Bash Scripting – Looping on File Contents
Often, you must iterate through items stored inside a file. This requires combining two of the techniques covered:
- Using nested loops
- Changing the IFS environment variable
By changing the IFS environment variable, you can force the for command to handle each line in the file as a separate item for processing, even if the data contains spaces. After you’ve extracted an individual line in the file, you may have to loop again to extract data contained within it.
The classic example of this is processing data in the /etc/passwd file. This requires that you iterate through the /etc/passwd file line by line and then change the IFS variable value to a colon so you can separate the individual components in each line.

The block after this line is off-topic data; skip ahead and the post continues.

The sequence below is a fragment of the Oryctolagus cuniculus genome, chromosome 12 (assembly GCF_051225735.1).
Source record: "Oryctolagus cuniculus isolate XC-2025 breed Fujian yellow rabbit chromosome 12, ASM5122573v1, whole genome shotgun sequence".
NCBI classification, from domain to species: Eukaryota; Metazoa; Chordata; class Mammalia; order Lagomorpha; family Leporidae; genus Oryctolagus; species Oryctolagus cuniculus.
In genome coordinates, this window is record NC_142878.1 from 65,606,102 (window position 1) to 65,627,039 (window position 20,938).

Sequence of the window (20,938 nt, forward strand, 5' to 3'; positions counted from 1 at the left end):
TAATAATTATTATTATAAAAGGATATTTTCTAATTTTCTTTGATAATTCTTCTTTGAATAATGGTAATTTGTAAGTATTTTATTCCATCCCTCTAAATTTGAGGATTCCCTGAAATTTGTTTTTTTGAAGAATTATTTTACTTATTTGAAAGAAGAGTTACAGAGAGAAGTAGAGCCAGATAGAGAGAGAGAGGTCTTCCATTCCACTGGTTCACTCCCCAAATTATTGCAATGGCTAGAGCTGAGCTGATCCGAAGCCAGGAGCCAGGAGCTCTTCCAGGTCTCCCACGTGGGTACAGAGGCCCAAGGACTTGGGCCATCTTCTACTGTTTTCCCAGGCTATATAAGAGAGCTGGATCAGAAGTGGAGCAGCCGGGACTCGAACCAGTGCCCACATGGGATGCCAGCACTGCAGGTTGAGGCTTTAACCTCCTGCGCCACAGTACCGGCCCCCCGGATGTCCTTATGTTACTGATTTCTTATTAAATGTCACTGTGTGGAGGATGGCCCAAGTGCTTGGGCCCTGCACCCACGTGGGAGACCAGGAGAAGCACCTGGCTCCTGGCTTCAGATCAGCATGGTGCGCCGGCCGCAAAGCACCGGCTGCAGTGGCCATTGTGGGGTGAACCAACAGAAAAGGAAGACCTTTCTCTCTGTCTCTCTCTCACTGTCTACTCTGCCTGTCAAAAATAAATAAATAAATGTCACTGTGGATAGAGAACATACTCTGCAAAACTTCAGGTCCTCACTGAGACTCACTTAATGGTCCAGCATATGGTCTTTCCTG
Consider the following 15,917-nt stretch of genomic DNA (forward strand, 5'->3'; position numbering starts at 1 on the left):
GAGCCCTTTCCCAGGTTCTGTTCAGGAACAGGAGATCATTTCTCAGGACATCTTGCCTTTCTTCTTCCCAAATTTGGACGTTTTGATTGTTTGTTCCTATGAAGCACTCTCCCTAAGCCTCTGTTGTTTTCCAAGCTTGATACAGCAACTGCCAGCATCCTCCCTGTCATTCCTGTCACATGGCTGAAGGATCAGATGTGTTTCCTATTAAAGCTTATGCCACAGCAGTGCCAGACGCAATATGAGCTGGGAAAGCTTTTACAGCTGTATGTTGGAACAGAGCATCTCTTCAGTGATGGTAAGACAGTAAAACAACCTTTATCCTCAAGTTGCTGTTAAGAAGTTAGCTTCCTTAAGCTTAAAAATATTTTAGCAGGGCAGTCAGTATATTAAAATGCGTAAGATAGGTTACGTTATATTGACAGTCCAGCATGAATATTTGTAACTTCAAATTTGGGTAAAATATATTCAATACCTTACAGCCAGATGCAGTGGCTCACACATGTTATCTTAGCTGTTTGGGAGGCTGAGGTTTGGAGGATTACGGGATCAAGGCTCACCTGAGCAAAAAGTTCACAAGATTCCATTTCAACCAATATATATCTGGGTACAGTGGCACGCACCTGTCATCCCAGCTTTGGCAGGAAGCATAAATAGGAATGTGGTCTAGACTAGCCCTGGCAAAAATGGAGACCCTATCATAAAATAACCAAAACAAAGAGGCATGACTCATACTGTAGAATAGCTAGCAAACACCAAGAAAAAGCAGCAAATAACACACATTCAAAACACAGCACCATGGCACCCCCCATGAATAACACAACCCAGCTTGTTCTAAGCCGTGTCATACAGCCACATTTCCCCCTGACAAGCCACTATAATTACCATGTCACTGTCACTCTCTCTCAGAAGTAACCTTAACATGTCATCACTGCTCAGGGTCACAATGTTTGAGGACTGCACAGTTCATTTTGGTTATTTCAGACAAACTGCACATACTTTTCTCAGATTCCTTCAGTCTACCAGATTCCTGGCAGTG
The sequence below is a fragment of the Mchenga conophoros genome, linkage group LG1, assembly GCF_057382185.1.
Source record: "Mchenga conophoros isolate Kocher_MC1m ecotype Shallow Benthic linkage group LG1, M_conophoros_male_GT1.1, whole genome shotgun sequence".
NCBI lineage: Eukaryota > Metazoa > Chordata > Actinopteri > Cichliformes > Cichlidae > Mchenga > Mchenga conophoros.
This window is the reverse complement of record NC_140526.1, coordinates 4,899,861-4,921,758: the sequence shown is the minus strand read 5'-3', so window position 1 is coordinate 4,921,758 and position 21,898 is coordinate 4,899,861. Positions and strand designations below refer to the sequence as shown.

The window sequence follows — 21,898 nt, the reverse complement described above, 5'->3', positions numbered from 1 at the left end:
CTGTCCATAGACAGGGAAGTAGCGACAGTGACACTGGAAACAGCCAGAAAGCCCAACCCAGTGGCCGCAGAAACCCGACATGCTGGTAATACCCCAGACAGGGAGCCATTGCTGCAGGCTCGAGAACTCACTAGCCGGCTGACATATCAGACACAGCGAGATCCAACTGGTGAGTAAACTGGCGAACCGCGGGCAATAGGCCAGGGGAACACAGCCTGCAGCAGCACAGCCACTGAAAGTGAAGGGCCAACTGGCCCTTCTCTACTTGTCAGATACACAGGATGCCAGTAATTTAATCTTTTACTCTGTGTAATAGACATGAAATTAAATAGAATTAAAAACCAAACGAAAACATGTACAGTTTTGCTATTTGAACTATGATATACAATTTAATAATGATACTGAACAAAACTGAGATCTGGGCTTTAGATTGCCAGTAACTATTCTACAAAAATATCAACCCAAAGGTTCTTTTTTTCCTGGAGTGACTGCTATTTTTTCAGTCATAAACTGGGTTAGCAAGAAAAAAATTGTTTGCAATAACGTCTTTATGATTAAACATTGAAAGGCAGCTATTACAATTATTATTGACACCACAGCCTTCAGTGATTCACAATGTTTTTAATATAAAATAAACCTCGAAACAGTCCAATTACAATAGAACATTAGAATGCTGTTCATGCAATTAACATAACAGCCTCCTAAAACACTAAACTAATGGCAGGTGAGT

This script uses two different IFS values to parse the data. The first IFS value parses the individual lines in the /etc/passwd file. The innerfor loop next changes the IFS value to the colon, which allows you to parse the individual values within the /etc/passwd lines.
Values in rich:x:501:501:Rich Blum:/home/rich:/bin/bash - rich x 501 501 Rich Blum /home/rich /bin/bash Values in katie:x:502:502:Katie Blum:/home/katie:/bin/bash - katie x 506 509 Katie Blum /home/katie /bin/bash